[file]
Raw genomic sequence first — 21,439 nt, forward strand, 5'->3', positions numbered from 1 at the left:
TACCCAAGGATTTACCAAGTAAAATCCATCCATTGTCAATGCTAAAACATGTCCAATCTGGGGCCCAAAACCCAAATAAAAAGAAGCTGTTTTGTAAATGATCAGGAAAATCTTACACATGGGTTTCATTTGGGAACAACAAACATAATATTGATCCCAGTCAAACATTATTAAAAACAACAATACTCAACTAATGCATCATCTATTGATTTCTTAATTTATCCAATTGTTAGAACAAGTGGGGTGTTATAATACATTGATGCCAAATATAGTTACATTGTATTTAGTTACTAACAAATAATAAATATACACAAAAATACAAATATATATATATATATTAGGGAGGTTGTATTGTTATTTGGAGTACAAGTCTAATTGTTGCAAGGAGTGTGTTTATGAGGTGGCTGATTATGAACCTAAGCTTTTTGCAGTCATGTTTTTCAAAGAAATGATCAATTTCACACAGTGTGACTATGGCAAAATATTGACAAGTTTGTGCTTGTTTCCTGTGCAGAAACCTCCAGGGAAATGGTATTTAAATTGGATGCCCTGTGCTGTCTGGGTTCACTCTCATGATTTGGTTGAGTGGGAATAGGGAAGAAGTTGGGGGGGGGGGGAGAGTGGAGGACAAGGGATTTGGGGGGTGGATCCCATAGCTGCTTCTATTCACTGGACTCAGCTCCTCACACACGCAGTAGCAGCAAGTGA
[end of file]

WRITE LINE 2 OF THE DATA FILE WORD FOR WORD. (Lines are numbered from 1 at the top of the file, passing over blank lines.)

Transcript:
TACCCAAGGATTTACCAAGTAAAATCCATCCATTGTCAATGCTAAAACATGTCCAATCTGGGGCCCAAAACCCAAATAAAAAGAAGCTGTTTTGTAAATGATCAGGAAAATCTTACACATGGGTTTCATTTGGGAACAACAAACATAATATTGATCCCAGTCAAACATTATTAAAAACAACAATACTCAACTAATGCATCATCTATTGATTTCTTAATTTATCCAATTGTTAGAACAAGTGGGGTGTTATAATACATTGATGCCAAATATAGTTACATTGTATTTAGTTACTAACAAATAATAAATATACACAAAAATACAAATATATATATATATATTAGGGAGGTTGTATTGTTATTTGGAGTACAAGTCTAATTGTTGCAAGGAGTGTGTTTATGAGGTGGCTGATTATGAACCTAAGCTTTTTGCAGTCATGTTTTTCAAAGAAATGATCAATTTCACACAGTGTGACTATGGCAAAATATTGACAAGTTTGTGCTTGTTTCCTGTGCAGAAACCTCCAGGGAAATGGTATTTAAATTGGATGCCCTGTGCTGTCTGGGTTCACTCTCATGATTTGGTTGAGTGGGAATAGGGAAGAAGTTGGGGGGGGGGGGAGAGTGGAGGACAAGGGATTTGGGGGGTGGATCCCATAGCTGCTTCTATTCACTGGACTCAGCTCCTCACACACGCAGTAGCAGCAAGTGA